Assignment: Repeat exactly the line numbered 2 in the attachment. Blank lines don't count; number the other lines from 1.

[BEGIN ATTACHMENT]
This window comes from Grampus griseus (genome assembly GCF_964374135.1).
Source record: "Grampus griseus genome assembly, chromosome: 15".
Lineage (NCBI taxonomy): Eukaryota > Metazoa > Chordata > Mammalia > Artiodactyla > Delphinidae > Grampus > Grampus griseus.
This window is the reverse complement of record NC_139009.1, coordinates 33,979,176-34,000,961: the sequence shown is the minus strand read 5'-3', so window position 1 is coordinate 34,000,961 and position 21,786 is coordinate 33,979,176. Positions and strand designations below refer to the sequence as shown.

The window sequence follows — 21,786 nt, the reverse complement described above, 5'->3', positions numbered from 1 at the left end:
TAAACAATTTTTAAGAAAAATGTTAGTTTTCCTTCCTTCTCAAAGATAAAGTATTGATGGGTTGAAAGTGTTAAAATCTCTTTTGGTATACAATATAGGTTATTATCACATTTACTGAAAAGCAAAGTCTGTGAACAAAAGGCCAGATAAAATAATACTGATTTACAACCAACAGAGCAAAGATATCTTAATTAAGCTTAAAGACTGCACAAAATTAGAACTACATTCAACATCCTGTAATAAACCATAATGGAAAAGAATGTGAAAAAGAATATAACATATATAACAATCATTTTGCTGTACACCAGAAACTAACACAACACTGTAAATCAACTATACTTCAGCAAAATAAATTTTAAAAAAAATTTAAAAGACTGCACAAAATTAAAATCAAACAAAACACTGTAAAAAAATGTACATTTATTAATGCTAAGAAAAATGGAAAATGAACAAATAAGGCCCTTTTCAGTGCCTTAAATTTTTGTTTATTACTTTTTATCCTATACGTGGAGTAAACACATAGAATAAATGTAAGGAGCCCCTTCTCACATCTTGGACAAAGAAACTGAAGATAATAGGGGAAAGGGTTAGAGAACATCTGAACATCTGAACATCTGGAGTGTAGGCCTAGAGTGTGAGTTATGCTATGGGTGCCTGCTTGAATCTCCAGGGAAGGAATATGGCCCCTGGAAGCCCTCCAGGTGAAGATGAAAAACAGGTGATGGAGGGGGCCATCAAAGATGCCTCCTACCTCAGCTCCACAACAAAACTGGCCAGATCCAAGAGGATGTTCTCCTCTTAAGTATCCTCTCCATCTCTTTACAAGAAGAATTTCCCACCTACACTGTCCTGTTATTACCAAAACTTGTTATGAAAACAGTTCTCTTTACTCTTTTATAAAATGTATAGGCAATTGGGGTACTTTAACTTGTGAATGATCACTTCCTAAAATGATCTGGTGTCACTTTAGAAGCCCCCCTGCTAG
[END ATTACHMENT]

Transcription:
Source record: "Grampus griseus genome assembly, chromosome: 15".